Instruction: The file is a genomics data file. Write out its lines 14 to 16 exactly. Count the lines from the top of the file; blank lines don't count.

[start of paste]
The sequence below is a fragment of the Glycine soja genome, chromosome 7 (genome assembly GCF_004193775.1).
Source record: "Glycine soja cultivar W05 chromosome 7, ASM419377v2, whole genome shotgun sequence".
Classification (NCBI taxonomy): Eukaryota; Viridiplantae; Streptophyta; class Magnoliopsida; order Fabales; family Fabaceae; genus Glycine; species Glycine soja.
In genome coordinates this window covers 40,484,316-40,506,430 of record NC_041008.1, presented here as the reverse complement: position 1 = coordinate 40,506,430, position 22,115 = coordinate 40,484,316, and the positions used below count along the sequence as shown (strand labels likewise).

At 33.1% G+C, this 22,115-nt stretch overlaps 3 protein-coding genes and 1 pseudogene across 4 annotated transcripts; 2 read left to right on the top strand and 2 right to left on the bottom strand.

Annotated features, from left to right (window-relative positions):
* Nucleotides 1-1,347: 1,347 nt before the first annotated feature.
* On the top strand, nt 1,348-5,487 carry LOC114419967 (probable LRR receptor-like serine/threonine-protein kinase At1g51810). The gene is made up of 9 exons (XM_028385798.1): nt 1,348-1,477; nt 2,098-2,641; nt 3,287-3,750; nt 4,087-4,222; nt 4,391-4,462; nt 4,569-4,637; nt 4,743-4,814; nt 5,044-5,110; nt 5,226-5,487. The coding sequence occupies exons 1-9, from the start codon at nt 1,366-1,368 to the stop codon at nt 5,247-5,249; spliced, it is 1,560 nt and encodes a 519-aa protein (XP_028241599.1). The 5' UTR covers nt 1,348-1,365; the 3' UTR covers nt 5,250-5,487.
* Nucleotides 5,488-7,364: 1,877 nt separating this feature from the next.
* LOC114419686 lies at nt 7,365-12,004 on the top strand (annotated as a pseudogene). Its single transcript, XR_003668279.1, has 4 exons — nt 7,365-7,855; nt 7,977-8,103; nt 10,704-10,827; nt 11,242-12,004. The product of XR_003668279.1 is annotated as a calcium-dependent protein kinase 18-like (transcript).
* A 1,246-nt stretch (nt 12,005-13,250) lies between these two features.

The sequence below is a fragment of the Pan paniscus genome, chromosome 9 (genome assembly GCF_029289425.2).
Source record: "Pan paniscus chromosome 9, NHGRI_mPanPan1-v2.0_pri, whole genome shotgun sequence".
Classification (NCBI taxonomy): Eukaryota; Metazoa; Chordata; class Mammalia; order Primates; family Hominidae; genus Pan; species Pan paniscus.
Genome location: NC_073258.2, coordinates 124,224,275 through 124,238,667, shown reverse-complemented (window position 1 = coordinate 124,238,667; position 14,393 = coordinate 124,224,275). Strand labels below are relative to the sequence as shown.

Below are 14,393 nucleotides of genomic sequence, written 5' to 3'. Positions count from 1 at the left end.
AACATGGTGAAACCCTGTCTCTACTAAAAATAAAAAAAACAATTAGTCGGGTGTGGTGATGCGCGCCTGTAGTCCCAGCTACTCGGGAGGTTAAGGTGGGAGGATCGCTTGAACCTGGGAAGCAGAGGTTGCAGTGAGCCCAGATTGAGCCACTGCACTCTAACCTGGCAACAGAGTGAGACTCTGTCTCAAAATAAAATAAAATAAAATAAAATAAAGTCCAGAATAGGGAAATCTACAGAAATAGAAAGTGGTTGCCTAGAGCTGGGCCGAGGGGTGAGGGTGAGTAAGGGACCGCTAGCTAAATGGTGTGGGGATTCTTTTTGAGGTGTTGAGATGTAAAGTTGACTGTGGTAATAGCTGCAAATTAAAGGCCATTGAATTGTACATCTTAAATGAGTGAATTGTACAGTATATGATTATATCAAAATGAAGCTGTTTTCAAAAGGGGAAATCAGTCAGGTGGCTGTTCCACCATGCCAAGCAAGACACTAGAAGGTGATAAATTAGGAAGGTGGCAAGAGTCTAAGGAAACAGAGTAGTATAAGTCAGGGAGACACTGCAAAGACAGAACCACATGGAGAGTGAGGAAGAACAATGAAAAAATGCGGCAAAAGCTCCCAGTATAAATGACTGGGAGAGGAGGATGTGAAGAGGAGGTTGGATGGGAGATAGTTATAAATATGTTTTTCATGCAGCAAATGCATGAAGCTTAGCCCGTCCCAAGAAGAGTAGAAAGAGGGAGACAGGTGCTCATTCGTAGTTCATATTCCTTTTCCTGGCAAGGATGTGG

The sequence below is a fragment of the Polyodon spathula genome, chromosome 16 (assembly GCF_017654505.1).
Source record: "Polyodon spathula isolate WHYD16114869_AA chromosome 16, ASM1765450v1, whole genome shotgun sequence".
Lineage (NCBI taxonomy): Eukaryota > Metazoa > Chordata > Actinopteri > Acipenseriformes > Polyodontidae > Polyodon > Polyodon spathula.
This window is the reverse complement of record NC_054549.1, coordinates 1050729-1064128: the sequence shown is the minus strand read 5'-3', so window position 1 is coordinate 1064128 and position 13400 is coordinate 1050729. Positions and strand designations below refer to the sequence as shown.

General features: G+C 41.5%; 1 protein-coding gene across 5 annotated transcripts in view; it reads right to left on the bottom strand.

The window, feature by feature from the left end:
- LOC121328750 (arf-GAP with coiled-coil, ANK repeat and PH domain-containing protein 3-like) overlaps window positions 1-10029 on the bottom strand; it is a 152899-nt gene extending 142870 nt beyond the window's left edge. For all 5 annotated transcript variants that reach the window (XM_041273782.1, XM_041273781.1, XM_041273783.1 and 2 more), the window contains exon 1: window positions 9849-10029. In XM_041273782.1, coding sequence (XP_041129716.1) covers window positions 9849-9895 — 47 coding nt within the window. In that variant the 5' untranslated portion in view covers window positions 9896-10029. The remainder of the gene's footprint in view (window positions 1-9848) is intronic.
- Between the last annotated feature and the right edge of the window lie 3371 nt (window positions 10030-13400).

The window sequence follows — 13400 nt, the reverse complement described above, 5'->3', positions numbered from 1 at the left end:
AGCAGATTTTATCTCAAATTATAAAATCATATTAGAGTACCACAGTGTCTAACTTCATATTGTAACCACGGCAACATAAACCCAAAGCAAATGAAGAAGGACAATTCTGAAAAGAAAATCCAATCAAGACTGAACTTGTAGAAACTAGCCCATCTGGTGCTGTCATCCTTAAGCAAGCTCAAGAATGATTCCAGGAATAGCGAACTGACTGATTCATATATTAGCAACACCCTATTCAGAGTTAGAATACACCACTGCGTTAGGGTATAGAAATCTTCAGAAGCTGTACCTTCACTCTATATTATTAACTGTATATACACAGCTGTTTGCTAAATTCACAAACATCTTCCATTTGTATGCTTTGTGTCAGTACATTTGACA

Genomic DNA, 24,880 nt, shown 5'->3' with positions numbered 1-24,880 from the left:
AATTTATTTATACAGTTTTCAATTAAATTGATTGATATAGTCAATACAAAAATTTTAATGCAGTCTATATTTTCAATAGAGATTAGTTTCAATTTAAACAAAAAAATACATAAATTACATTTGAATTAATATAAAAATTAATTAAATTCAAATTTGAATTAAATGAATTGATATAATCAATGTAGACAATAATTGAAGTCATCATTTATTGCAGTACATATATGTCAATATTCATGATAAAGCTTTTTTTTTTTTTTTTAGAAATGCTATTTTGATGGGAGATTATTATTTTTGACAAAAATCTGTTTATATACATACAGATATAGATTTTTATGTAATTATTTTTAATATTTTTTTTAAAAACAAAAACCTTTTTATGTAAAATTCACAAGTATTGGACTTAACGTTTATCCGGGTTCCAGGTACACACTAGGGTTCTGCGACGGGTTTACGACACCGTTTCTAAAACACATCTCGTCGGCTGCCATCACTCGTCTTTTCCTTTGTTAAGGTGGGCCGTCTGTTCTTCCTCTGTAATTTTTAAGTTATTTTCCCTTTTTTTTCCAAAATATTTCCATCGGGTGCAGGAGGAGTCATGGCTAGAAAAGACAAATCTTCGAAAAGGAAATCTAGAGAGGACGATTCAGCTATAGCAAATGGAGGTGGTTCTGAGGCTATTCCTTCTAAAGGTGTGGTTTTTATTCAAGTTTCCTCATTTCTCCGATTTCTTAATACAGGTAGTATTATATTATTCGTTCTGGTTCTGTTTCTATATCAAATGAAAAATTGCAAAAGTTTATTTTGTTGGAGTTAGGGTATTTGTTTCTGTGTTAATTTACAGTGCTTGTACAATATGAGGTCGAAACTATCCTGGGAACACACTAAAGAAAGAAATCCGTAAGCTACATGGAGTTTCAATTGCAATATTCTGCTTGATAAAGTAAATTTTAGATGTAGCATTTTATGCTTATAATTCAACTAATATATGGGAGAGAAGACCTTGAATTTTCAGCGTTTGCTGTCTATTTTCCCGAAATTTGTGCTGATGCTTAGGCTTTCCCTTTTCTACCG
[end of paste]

Classification (NCBI taxonomy): Eukaryota; Metazoa; Chordata; class Mammalia; order Primates; family Hominidae; genus Pan; species Pan paniscus.
Genome location: NC_073258.2, coordinates 124,224,275 through 124,238,667, shown reverse-complemented (window position 1 = coordinate 124,238,667; position 14,393 = coordinate 124,224,275). Strand labels below are relative to the sequence as shown.

Below are 14,393 nucleotides of genomic sequence, written 5' to 3'. Positions count from 1 at the left end.